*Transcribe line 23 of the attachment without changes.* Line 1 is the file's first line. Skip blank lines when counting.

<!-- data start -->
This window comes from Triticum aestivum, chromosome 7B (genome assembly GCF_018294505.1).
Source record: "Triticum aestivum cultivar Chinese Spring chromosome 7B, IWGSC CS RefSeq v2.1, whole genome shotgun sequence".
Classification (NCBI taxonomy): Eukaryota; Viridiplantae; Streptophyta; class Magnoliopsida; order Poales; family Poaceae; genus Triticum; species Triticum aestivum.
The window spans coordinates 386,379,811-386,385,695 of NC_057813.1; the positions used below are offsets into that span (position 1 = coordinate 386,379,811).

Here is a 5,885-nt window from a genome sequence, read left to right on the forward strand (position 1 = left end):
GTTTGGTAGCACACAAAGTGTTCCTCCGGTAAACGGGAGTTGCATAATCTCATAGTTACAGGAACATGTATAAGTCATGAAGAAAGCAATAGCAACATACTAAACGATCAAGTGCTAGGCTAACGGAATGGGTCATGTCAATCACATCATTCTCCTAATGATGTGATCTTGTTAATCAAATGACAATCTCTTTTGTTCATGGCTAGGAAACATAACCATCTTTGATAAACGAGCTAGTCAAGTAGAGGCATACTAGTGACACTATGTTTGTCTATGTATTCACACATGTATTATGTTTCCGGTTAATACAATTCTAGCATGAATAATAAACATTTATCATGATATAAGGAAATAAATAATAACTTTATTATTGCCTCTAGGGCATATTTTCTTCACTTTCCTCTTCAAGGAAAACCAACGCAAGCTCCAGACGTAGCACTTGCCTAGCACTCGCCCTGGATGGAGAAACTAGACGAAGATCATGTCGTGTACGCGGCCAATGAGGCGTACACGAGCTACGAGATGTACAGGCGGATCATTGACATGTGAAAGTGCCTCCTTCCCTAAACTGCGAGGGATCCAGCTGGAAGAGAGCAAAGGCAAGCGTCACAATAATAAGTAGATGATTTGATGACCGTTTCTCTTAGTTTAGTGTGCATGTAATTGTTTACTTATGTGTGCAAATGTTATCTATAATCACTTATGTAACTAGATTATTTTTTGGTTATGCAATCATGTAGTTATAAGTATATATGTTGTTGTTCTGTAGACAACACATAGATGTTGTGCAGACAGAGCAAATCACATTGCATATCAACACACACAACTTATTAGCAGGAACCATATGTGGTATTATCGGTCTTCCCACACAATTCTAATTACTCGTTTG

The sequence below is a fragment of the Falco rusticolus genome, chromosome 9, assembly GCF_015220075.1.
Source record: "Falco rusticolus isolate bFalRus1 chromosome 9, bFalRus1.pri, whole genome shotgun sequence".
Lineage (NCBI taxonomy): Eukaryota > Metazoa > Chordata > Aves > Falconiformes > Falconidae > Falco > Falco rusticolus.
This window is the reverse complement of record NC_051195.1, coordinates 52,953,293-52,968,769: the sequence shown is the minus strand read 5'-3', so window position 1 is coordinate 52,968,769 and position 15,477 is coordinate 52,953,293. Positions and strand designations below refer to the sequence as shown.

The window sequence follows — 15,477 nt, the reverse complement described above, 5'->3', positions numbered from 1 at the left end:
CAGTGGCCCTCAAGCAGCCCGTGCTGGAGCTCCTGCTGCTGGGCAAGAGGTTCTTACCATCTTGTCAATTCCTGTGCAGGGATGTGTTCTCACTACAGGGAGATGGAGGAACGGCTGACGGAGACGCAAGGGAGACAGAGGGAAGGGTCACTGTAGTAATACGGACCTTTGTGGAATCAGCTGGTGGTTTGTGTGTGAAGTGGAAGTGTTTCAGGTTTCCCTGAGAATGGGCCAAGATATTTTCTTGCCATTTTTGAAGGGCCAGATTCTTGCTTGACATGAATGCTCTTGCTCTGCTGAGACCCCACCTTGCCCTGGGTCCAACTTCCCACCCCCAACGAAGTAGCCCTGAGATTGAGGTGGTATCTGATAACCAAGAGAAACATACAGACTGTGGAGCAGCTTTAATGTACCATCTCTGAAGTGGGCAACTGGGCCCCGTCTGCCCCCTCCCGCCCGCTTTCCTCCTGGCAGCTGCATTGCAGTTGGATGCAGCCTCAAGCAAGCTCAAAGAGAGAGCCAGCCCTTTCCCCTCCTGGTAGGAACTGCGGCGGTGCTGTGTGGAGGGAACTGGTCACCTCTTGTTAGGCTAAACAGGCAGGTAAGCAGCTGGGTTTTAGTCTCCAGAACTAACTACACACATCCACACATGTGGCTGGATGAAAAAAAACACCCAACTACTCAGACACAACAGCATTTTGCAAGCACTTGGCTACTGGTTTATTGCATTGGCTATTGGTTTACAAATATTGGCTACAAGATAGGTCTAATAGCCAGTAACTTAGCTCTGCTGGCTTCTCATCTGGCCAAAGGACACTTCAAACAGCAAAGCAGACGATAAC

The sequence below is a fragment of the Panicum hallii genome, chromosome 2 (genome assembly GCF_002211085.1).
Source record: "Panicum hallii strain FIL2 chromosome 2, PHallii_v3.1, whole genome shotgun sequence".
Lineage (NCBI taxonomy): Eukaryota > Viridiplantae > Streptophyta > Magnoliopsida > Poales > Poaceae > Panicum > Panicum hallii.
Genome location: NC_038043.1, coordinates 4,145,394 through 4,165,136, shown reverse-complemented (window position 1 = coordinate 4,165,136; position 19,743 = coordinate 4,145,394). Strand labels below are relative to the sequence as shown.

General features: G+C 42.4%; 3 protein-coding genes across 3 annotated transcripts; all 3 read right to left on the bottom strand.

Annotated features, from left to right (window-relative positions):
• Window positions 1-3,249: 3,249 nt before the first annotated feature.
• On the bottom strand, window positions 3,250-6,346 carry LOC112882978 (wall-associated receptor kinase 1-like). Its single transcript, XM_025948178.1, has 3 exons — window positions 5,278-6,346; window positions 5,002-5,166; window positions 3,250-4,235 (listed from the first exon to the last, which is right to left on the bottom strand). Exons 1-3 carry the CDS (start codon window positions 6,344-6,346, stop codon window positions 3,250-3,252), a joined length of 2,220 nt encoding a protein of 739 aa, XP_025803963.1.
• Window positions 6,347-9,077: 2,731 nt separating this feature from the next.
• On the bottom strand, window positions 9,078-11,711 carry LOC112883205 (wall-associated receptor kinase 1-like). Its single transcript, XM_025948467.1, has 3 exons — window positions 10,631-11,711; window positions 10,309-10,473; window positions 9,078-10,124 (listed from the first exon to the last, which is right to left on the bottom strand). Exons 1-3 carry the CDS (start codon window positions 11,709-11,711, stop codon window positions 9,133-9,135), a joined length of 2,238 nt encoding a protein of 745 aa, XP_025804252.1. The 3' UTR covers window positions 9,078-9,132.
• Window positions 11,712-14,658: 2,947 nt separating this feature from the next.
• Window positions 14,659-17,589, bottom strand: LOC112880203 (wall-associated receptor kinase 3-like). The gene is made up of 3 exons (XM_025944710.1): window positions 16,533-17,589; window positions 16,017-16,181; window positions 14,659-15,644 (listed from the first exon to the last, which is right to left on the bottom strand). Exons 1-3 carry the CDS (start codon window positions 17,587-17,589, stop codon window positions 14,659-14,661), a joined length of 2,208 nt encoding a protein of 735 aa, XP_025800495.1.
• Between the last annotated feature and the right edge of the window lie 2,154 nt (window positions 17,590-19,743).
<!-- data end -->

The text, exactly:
• Window positions 11,712-14,658: 2,947 nt separating this feature from the next.